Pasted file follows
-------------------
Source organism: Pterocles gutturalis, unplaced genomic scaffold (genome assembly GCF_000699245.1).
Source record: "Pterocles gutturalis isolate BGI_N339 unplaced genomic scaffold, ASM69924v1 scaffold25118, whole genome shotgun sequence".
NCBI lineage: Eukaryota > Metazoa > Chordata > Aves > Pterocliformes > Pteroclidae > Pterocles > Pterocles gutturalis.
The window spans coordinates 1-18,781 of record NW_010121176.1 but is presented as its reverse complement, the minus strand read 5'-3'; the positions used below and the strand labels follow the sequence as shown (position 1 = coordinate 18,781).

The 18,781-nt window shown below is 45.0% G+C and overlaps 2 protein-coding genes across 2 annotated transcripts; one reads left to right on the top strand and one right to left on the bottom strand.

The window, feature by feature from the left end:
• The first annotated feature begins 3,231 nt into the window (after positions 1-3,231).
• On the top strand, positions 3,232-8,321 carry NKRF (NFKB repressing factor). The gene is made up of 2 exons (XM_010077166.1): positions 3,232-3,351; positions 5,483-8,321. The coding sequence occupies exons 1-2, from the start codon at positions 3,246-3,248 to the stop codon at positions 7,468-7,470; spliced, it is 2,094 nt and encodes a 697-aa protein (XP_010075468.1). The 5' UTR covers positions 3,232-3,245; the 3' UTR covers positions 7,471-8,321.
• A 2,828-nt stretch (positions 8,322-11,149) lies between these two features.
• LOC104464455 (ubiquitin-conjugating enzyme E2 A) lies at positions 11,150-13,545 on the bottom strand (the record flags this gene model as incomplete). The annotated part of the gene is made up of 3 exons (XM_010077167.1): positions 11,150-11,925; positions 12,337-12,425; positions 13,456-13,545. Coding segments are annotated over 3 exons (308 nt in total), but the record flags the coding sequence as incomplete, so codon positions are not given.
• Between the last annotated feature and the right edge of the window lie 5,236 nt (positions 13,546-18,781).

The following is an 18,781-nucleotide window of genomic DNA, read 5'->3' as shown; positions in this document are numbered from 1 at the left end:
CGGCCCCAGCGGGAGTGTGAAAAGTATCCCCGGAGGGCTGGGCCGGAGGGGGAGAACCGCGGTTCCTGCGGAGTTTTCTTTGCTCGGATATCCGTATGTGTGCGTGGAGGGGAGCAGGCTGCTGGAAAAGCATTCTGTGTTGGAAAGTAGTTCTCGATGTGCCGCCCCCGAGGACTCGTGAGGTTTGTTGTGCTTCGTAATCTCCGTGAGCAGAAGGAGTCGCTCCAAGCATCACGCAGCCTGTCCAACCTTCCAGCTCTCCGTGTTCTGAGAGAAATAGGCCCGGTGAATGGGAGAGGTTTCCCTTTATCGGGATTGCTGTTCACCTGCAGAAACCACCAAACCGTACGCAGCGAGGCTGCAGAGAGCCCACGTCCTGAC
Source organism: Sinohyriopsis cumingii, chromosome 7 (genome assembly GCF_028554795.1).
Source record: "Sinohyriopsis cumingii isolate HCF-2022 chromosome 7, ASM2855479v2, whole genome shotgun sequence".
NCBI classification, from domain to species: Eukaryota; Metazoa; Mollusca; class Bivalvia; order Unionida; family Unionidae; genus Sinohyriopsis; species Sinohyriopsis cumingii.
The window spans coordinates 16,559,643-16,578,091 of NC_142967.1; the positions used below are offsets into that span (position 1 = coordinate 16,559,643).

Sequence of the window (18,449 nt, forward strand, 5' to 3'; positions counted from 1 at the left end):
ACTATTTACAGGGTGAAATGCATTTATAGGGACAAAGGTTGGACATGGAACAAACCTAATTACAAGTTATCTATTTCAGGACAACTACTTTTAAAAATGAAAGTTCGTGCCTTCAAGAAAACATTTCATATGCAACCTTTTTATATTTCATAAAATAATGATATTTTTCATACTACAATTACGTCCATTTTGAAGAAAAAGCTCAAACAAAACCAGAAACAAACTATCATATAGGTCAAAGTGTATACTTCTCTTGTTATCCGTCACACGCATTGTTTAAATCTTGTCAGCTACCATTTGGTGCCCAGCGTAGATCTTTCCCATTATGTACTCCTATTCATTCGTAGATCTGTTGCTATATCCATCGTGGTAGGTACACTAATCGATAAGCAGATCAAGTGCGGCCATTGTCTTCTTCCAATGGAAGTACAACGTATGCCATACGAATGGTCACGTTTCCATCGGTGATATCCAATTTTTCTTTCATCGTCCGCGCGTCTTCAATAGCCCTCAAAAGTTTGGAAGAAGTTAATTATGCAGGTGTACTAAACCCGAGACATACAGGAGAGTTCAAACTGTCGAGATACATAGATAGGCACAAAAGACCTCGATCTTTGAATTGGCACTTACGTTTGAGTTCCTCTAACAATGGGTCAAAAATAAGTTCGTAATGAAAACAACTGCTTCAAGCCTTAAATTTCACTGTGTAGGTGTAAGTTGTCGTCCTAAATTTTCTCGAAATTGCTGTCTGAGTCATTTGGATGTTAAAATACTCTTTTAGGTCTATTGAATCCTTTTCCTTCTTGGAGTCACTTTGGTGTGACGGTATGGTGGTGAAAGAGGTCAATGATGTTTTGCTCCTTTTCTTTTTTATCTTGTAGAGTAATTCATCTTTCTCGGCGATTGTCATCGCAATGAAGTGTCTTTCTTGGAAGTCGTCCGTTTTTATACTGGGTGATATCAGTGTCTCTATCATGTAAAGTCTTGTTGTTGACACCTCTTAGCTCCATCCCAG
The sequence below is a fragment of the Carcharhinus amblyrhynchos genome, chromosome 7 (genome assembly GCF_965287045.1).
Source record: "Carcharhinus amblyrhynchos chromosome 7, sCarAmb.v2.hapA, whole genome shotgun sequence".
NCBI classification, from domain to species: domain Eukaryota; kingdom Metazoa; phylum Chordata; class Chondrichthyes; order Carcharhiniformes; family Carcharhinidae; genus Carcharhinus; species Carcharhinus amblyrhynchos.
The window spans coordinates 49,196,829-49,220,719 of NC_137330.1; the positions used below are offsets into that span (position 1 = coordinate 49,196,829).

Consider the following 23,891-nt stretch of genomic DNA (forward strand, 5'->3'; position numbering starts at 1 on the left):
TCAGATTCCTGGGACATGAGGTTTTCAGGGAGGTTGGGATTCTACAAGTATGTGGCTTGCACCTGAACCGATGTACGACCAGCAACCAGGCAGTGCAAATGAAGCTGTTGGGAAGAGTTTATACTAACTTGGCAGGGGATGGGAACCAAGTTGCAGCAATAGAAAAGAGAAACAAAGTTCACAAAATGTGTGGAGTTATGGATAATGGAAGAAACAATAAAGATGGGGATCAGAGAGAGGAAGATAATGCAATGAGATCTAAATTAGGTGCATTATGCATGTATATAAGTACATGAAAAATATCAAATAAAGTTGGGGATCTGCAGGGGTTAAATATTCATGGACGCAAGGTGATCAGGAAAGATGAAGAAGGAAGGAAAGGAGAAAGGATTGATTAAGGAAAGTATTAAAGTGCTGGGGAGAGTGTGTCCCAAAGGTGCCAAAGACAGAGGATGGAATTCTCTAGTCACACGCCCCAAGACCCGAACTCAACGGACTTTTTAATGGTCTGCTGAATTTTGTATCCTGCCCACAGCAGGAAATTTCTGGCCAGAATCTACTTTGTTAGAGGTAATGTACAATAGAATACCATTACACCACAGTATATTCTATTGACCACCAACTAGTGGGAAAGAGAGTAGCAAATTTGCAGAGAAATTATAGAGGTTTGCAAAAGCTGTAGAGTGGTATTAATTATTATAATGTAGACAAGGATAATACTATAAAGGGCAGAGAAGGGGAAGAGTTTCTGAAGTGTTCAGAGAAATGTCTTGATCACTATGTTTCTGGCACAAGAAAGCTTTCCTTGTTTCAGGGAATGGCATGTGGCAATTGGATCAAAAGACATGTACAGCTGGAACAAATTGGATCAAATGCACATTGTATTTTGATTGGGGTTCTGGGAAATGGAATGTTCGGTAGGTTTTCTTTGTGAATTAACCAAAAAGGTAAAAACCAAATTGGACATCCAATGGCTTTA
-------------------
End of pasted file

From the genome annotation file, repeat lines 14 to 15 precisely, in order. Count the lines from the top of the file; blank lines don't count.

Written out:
Source organism: Sinohyriopsis cumingii, chromosome 7 (genome assembly GCF_028554795.1).
Source record: "Sinohyriopsis cumingii isolate HCF-2022 chromosome 7, ASM2855479v2, whole genome shotgun sequence".